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Old ways of working won’t meet the challenges of the next economy

November 18, 2022, 8:00 PM UTC
There is no turning back: The future of work is global, untethered, equitable, and hyper-efficient.
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With the specter of a global economic downturn looming large, we are hearing many CEOs scrambling to articulate how they plan to “recession-proof” their companies—while not abandoning their growth strategies. 

At a recent Fortune Global Forum event in New York, I had the opportunity to talk through predictions of a turbulent year to come with fellow CEOs and hear J.P. Morgan’s Jamie Dimon share his thoughts regarding the shifting economic tides. 

For those of us who have had our foot on the gas during several years of macroeconomic hypergrowth, it’s important to adjust our business models to compensate for a macroeconomic drag on resources without losing sight of product and market innovations necessary to remain competitive. To be successful in times of a downturn, leaders need to balance what the metrics and data are suggesting with what our experiences and instincts tell us about running a business efficiently. 

As the founder and CEO of a company that has been fully remote since its beginning in 2010 and now has a workforce across more than 140 countries, I can attest that committing to remote work and borderless hiring has been key to our growth in times of both boom and bust. We have tested our operating model through several jarring shifts and vicissitudes—wage stagnation, recovery, and domestic and international conflict—and have full confidence that this is not just a novel recipe for success at Toptal. This is simply how good companies operate. 

Correction signals transition, not stagnation

Economists will tell you that recession is a trailing indicator; we can’t know the length or depth of the valley until we have climbed out and up the other side. As CEOs, we know that this uncertainty is one of the most precarious business environments to navigate. Pull back too much on essential innovations and strategic initiatives, and you lose momentum. Carry too much R&D or legacy cost without revenue into a downturn, and you won’t have the resources left to capitalize on opportunities when the recovery begins.

During past downturns, many companies conducted mass layoffs, cut budgets extensively, and waited for signs of recovery before starting to scale back up. However, today’s turbulence is a new kind of correction, with no guarantee of a workforce waiting for your paychecks to put them back in the game. In the “next economy,” despite the attempts of monetary policy to cool the labor market, there will not be a surplus of highly skilled professionals on the sidelines waiting for a salary and a nice view from their cubicles. After this correction, the game will be in the hands of the talent—and companies that allow them to work remotely will be their preference.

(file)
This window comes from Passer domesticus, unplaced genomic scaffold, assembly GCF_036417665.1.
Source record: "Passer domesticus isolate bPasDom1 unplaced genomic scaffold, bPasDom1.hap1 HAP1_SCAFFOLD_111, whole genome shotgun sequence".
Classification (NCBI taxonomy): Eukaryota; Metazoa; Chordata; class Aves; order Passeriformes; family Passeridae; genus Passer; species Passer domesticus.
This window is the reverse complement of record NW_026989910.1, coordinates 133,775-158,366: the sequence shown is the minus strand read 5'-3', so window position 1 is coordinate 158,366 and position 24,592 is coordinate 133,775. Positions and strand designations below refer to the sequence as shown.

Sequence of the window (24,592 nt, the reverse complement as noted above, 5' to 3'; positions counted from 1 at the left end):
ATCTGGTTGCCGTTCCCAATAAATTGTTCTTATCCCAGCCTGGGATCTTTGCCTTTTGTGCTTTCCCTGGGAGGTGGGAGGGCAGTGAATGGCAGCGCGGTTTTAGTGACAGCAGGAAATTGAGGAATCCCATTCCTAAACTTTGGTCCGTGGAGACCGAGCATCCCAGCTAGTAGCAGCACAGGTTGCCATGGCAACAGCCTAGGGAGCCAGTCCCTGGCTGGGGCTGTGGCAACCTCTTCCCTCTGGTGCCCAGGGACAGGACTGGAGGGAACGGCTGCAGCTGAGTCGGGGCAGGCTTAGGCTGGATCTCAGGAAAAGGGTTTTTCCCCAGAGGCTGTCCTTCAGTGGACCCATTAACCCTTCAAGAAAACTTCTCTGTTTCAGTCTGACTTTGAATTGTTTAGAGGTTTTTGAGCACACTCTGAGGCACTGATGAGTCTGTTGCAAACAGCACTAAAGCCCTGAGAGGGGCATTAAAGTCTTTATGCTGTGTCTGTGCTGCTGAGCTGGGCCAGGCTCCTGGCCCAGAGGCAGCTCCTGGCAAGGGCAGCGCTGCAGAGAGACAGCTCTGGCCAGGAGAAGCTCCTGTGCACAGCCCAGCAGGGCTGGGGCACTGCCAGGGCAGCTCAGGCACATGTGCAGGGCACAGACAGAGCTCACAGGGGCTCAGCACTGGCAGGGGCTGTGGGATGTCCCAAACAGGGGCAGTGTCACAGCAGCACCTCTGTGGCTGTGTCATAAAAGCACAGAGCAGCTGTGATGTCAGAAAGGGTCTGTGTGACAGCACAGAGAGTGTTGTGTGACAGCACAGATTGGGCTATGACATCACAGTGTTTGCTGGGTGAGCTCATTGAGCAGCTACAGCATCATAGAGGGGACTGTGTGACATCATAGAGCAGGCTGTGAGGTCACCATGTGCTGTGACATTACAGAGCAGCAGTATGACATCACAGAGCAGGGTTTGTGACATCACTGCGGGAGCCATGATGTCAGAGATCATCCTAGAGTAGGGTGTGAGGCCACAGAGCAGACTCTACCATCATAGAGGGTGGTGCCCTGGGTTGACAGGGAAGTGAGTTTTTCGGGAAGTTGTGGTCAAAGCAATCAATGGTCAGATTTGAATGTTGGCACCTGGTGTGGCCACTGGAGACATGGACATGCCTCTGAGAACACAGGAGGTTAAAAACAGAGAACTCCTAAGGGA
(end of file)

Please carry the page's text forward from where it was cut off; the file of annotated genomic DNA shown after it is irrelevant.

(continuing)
Death of the status quo

At Toptal, we manage a network of expertly vetted remote talent and communicate with literally thousands of workers around the globe every week. What I understand from them is this: The most talented workers are not coming back to the office—ever. They are leveraging their scarcity and embracing personal entrepreneurship. What’s more, salary is no longer the leading draw for workers. In today’s talent economy, flexibility and autonomy reign—they’re factors that are equivalent to dictators with full impunity. Try to stop them, and you will be crushed.

In light of this, the traditional assumption that companies can simply turn on and off the labor spigot to survive revenue droughts is no longer valid. The writing is on the wall: There will be a shortfall of 30 million people to fill global job vacancies by 2030.

Already, roles for millions of software developers, IT security experts, and health care professionals remain empty, dragging down the performance of our corporations and driving up the cost of labor. Everywhere, people are paying more and getting less, an unsatisfying trend for business leaders and consumers alike. The old ways of working cannot meet the demands of the future. The “next economy” will have several new rules. 

Trust the outcomes

As we scaled Toptal’s business model from a platform to disrupt the global freelance market to the world’s largest fully distributed workforce (without an office), we have had a front row seat at seeing the “next economy” form.

At this point, the efficiencies of remote work have been experienced by every business sector. Add borderless hiring to the equation, and companies can both cut costs and continue to invest in innovations to fuel their businesses through the coming valley and back to the top of the mountain.

Remote and borderless talent drives efficiencies and innovation during all times, recession or bull market. Companies that embrace borderless hiring and cultivate a truly meritocratic mindset without outmoded geographic constraints are winning their industries and proving that working in a fully remote environment is simply superior. They’re also providing opportunities that go well beyond traditional diversity and inclusion programs and measures, underscoring that this is not just good for business—remote and borderless companies are good for society in ways traditional companies can’t even come close to offering.

The future of work is a place without the old-fashioned corporate artifacts and regional gatekeeping that led to the inefficiencies and inequities of the past. It’s a true meritocracy where the best ideas and the best outcomes win. Where talent wins.

Taso Du Val is CEO at Toptal. Toptal is a partner of Fortune Global Forum and Davos dinner series.

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